Lake Champlain

Northern Pike Gallery
Chaeck out our northern pike catches in this gallery!

Healthy NORTHERN PIKE like this nine pounder are common in Lake Champlain and it's tributaries. In fact, we catch many over ten pounds every season. In the fall of 2012 a young lad landed one over sixteen pounds on a charter with Captain Mick. We catch them from ice-out through late fall but the prime months are August, September and early October. Northern Pike are the most abundant member of the Esox genus. They exist naturally throughout the entire lake basin. These fish can reach over 45 inches in length on Lake Champlain. Several over twenty pounds have been recorded here. A trophy specimen in the 38 inch range will often weigh over ten pounds. Virtually all of the pike this size and larger are females, a consideration that sportsmen should take into account when determining which fish to keep for supper. Check the links below to read more of an Esox article that Captain Mick wrote in 2013.

Hybrid Pike/Pickerel Gallery
There are some beautiful fish in this hybrid pike/pickerel gallery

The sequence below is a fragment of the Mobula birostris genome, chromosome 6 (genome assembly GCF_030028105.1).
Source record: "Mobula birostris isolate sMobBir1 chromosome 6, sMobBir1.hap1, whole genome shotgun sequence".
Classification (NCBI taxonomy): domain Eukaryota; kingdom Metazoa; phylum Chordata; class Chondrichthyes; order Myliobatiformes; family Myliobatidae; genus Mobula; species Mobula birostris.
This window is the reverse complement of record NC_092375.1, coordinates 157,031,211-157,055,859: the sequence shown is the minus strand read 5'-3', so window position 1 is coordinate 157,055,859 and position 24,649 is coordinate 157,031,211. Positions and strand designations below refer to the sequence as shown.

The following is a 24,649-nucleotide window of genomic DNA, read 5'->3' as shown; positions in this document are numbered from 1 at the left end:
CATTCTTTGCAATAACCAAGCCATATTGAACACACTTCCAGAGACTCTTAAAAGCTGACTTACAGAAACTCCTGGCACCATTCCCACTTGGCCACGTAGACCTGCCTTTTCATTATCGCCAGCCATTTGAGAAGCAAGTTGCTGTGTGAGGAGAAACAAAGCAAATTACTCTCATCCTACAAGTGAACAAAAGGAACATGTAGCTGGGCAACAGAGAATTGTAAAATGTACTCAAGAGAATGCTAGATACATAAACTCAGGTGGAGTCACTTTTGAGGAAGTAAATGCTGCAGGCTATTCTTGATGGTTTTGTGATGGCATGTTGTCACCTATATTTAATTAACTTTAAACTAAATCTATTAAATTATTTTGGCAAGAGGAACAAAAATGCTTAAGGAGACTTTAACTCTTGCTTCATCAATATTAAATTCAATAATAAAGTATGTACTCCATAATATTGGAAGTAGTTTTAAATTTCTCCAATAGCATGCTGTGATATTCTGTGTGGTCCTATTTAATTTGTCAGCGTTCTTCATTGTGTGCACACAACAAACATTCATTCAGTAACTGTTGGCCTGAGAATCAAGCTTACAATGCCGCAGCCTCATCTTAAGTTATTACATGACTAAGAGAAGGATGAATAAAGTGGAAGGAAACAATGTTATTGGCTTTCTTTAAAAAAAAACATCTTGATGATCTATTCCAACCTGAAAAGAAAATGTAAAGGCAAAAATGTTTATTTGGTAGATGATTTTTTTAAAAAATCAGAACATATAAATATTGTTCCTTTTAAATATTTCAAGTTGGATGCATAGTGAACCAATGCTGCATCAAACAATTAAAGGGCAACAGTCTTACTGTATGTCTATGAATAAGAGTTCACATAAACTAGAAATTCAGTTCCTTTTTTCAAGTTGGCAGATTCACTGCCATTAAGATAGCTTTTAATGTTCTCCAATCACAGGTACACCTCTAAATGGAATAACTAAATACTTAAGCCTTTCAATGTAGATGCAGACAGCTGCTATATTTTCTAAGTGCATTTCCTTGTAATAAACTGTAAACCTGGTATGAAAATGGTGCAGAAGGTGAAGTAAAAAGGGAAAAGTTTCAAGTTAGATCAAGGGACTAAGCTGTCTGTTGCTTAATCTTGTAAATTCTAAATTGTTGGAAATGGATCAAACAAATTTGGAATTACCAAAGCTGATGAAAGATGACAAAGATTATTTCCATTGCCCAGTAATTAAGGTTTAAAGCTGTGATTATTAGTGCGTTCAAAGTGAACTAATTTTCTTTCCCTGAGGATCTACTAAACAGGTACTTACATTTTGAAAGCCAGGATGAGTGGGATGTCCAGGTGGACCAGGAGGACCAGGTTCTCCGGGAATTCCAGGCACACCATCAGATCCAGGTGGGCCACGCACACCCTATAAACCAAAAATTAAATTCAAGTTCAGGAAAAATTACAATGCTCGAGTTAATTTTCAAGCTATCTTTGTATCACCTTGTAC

After boating hundreds of pike and pickerel each charter season it becomes obvious to this Captain which is which, but sometimes we catch a cross between the northern pike and chain pickerel, a hybridized version, with an odd mixture of characteristics and diagonal lines on the flank. Here is a beautiful example of a hybrid pickerel/pike. Note the green tint and diagonal lines. Also, the cheeks and gills are three fourths covered in scales and below the eye is a dark teardrop stain. These are PICKEREL characteristics. The hybrid occurs in nature when milt from a male pickerel fertilizes the eggs of northern pike as their spawning seasons and territory overlap.


The Great Chazy River, the Missisquoi River and Otter Creek are the three tributaries where anglers might hook up with a muskellunge in the Lake Champlain Basin. Chris Beebe’s Vermont State Record Muskellunge was caught in 2005 in the Missisquoi River, but it was likely stocked in the Great Chazy River in New York. The last known native population of muskellunge in Vermont inhabited the Missisquoi River above the Swanton Dam. In 1979 that small indigenous stock was poisoned and wiped out by a pollution spill. Click here for a BIG surprise!
Fish Links

Back to the Angler's Guide Home Page

Back to the Species list

Read Captain Mick's latest article
Lake Champlain's Esox Genus,
The Pike Family


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